Isle of Wight based Brit Jules Salter is a Volvo Ocean Race winning navigator who clocked up his fourth participation on the last edition sailing with AkzoNobel. The round the world race may have been his pinnacle challenge but the quiet, super smart, highly respected Salter has lost nothing of his enduring passion for being on the ocean. As he tells Tip & Shaft here, he rises to and enjoys every kind of challenge, from Tuesday night racing on a Sonar on the Solent, sailing in the evergreen quarter ton class to winning the TP52 World Championship on Platoon, and winning the 2010 TP52 MedCup with Emirates Team New Zealand. This week he had his first real experience of racing two handed offshore when he sailed to third on the SunFast 3300 Leyton in the IRC two handed class on the 428 nautical miles Drheam Cup, racing with Henry Bomby. There was even time to reminisce about his favourite ever team win, the Barlo Plastics’ Tour de France a la Voile triumph which happened twenty years ago next weekend. Salut…
Why the Drheam Cup Jules and how did it come about? How was it?
It came up quite late on. Henry Bomby got in touch and said did I fancy doing it. I have seen him out practising in the Solent quite a lot and bumped into him on the dock and we chatted on the Volvo when we were both on different boats. I have helped him a bit with the navigation stuff and told him how I would approach it. I learned a lot from him about how they do the small boat short handed stuff so it was really interesting.
Is this a passing interest or a route you see yourself going down for personal satisfaction or professional reasons?
Obviously there is a lot going on at the moment. I have seen a lot of this style of boat starting to sail in the Solent more. There was a big double handed fleet out front of my bedroom window the other day, a JOG race I think, and having not seen any boats on the Solent for so long, to suddenly see 80 boats really piques your interest, also I have a couple of friends who are buying the SunFast 3300, they are going to do the Fastnet and things like that. It seems to be the thing now and that is a great. Anything that gets people out on the water sailing in the UK, keelboat sailing for younger people and older people and get some good racing going,
So a possible pro avenue?
Either or both, it could be either. I would happily go sailing with someone who would like to learn on races like that. But there are good long offshore and coastal races, these boats have many purposes, they can be used on all different types of racing. Right now it is hard to get bigger boats and bigger racing in the Solent. People are now talking about getting the Admiral’s Cup going again and you need offshore boats to do that, and there is a strong interest in France for this kind of sailing and the Olympics double handed thing will raise interest in this size of boat for the next five or six years at least. So it makes sense to have a look at it, for sure.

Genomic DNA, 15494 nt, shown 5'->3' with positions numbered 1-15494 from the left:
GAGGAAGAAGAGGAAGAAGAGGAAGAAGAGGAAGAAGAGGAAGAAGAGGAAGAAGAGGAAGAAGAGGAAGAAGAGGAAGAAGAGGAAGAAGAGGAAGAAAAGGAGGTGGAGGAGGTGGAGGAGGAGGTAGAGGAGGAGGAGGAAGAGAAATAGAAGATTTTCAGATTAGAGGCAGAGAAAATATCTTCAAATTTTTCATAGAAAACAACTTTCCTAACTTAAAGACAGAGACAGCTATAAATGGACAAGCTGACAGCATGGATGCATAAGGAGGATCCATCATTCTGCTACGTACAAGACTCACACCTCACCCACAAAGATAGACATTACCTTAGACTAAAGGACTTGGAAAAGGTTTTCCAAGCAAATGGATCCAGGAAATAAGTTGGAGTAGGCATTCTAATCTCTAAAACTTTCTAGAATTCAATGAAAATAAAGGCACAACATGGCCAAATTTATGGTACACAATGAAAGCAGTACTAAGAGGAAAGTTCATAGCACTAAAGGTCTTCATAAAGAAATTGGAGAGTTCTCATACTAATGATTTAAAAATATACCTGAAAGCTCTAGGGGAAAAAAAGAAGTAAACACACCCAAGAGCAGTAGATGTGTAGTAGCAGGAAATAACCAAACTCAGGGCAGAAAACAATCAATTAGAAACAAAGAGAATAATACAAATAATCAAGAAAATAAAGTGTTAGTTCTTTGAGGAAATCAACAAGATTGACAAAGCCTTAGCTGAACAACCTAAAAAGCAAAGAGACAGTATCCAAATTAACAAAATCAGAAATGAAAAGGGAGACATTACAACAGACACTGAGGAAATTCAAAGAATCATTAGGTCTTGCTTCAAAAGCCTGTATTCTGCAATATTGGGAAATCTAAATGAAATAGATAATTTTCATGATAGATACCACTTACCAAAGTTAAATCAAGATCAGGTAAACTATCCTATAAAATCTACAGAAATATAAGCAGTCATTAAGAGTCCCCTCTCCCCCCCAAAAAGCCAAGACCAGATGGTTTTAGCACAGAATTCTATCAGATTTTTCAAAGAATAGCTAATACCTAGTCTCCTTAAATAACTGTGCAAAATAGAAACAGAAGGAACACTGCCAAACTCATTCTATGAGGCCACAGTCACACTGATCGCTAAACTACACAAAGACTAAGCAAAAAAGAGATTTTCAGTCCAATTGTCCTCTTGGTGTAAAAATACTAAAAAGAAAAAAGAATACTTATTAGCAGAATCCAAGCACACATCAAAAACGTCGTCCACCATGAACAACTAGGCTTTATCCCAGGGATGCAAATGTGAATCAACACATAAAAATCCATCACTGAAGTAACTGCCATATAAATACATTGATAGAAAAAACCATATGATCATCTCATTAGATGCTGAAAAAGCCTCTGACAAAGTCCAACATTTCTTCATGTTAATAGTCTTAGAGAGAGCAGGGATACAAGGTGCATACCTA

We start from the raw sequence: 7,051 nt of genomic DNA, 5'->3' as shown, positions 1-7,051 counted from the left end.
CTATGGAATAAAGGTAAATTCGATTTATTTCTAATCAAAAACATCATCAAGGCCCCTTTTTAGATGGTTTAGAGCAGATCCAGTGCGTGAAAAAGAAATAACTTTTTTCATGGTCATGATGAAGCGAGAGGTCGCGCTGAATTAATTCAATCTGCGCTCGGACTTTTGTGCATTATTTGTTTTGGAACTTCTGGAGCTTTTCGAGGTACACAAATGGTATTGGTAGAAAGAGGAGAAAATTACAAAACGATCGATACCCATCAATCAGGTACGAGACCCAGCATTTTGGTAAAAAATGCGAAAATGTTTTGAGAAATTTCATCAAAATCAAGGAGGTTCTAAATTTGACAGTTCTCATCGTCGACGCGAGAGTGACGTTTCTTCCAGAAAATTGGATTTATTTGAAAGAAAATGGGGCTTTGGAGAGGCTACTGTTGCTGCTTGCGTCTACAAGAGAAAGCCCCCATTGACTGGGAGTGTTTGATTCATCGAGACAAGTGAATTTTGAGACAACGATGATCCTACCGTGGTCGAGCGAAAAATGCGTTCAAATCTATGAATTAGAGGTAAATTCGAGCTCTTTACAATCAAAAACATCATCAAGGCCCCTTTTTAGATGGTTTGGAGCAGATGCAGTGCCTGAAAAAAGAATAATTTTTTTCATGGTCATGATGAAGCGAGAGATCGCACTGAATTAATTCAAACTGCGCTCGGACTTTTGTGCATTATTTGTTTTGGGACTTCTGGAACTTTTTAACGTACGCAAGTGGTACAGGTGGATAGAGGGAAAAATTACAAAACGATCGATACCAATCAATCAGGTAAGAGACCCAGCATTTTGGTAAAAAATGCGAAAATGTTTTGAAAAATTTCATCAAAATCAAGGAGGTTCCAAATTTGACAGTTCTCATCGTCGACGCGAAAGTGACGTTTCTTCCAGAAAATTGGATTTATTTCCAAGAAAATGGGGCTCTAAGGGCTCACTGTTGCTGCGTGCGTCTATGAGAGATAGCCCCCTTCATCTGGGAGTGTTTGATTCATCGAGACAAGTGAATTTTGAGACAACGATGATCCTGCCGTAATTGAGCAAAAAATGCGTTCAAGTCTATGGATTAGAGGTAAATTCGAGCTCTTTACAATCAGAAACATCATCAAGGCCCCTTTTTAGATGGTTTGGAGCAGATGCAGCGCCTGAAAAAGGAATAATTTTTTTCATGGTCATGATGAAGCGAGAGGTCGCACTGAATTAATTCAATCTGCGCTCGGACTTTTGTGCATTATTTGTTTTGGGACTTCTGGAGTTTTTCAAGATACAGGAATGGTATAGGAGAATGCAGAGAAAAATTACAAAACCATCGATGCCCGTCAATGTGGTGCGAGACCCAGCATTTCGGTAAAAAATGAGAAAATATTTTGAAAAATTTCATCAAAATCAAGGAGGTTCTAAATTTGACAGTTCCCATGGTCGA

How was the race and your evaluation of how you did?
It was a typical jaunt around the Channel, lots of tide and three or four transitions. It was interesting racing in IRC class as there are horses-for-courses a little bit. We did not have S (symmetric) sails, just A (asymmetric) sails and half the race was VMG running and you learn things about certain wind strengths the A sail design we have works really well but you are limited in other areas. So trying to create an inventory which fits all purposes is an interesting thing to develop. I think the boat I sailed on they are still on first generation sails and Henry has clear ideas where he wants to go, we have some serious thoughts on that. It is general, standard stuff. You consider when you sail maxi boats, round the world boats, everything, you are looking at what sails you use on what legs and where you are prepared to compromise, how you manipulate the crossovers so you have the ability to do most things. Then with IRC there is where you sit the boat on the rating. Are you prepared to take a little risk. It is good to be thinking about those things again.
Do you have aspirations to get into Olympic offshore in some capacity?
Of course. But it is all about that thing of having the right people, the right team with you, the funding. It is racing in the area I enjoy working in and so I am interested, it is great.